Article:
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Post date: April 26 2018

A.G. Schneiderman To Trump Administration: Don't Weaken CFPB's Investigative Authority

News from Attorney General Eric T. Schneiderman

FOR IMMEDIATE RELEASE
April 26, 2018

Attorney General’s Press Office / 212-416-8060
nyag.pressoffice@ag.ny.gov
Twitter: @AGSchneiderman

A.G. SCHNEIDERMAN TO TRUMP ADMINISTRATION: DON’T WEAKEN CFPB’S INVESTIGATIVE AUTHORITY

Coalition of 16 Attorneys General Vow to Continue Enforcing Consumer Protection Laws

NEW YORK—Attorney General Eric T. Schneiderman today joined a coalition of 16 Attorneys General in urging the Trump Administration to respect the Consumer Financial Protection Bureau’s (CFPB) investigative authority. Since its inception, the CFPB’s mission has been to protect American consumers and hold fraudulent actors accountable. One of the Bureau’s most critical tools used to carry out this mission is its ability to issue civil investigative demands to companies and individuals who may be violating the law and taking advantage of consumers. Civil investigative demands enable the CFPB to dutifully execute investigations by obtaining documents, financial records, and company policies and procedures. However, the Trump Administration is now considering weakening the CFPB’s use of civil investigative demands.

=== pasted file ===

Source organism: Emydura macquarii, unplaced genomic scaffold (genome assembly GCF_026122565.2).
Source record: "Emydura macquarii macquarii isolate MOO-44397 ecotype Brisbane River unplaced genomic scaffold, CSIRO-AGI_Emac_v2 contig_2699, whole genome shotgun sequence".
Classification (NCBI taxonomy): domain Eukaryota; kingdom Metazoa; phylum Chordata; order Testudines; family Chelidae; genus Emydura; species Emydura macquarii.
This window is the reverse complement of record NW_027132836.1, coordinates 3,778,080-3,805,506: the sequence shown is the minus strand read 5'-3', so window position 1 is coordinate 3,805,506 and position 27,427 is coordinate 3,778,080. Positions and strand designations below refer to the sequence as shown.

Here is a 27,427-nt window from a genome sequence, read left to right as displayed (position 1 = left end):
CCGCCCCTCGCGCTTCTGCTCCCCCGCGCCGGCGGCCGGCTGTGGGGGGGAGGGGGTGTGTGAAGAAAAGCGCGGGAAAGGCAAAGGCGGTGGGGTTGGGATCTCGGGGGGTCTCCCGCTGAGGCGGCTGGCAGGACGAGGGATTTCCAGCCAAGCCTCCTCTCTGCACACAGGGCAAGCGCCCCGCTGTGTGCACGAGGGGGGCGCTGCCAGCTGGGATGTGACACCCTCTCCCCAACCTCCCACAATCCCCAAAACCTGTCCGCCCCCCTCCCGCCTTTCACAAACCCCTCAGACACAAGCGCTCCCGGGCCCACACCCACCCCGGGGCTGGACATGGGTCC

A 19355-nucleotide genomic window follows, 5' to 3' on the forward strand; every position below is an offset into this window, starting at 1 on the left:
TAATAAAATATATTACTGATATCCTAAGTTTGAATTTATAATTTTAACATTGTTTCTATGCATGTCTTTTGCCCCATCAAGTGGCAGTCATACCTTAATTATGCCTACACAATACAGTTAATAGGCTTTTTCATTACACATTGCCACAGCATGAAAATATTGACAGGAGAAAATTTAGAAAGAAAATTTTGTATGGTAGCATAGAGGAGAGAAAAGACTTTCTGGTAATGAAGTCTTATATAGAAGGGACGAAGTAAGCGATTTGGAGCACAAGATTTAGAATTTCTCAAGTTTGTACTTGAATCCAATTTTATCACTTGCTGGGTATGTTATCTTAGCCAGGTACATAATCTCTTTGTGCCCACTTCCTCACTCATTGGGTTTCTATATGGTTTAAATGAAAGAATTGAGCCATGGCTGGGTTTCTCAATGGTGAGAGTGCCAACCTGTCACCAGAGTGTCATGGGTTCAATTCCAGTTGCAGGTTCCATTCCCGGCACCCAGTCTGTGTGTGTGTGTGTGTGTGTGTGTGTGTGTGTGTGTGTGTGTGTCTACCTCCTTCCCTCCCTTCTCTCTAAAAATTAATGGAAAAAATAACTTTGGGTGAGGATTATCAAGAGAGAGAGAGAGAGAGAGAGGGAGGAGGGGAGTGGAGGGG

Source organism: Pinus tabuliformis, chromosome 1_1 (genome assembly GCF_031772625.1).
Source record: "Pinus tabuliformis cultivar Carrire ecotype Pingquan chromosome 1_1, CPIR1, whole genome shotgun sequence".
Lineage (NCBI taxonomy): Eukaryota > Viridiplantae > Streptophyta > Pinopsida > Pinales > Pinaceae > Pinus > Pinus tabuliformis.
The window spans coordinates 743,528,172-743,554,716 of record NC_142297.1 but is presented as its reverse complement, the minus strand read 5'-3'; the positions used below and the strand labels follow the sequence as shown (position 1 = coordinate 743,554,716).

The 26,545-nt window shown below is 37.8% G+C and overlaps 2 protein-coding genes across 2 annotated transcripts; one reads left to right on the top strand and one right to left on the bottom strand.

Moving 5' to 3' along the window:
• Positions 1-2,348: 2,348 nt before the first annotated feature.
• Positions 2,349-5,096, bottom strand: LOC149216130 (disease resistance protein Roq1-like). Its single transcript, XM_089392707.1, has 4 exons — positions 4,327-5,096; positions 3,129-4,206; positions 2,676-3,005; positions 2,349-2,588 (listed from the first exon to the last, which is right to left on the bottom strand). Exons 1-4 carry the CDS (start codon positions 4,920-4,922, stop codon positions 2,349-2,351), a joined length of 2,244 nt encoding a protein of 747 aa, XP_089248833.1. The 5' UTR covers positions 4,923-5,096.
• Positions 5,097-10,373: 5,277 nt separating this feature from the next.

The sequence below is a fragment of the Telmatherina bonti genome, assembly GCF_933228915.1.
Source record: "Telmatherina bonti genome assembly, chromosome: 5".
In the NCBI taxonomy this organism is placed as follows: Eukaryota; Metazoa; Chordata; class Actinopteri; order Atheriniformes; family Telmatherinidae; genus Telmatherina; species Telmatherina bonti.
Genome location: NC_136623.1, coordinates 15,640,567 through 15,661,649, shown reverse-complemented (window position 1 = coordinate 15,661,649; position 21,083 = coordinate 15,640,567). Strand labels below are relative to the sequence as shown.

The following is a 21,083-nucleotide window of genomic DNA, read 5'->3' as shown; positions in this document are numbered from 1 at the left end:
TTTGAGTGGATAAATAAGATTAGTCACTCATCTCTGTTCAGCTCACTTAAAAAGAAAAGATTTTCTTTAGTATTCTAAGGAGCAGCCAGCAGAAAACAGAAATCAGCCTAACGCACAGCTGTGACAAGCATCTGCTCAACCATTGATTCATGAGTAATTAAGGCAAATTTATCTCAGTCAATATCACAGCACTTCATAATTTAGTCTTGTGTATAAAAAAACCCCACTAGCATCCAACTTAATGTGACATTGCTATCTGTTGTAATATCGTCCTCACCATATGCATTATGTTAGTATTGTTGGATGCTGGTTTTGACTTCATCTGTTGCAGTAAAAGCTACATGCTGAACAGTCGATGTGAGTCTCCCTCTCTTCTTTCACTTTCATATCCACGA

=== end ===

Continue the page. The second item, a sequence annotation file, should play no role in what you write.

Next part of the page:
“The Trump Administration’s move to limit the CFPB’s basic investigative authority will only allow bad actors to exploit consumers – and get away free of penalty,” said Attorney General Schneiderman. “If Washington refuses to stand up for consumers, my fellow Attorneys General and I won’t hesitate to enforce consumer protection laws and protect those we serve.”

On January 26, 2018, the CFPB began a process that could lead to the curtailment of its investigative authority. In a Request for Information, the CFPB acknowledges the important role that civil investigative demands have played in protecting consumers, but notes that the demands impose burdens on those being investigated. Therefore, the CFPB is seeking public comment on “how best to achieve meaningful burden reduction.”

In the letter sent to Acting Director Mulvaney, the Attorneys General underscore that:

  • The CFPB’s implementation of its investigative authority was non-controversial and based on established law enforcement practices;
  • The legislative grant of civil investigative demand authority allows agencies to fulfill their mandates;
  • Judicial supervision ensures that the rights of those who receive civil investigative demands are respected; and
  • The CFPB has used its investigative authority responsibly and effectively.

The letter sent today includes the Attorneys General and officials of California, Delaware, Hawai’i, Illinois, Iowa, Maryland, Minnesota, New Mexico, New York, North Carolina, Oregon, Pennsylvania, Rhode Island, Vermont, Virginia, and Washington.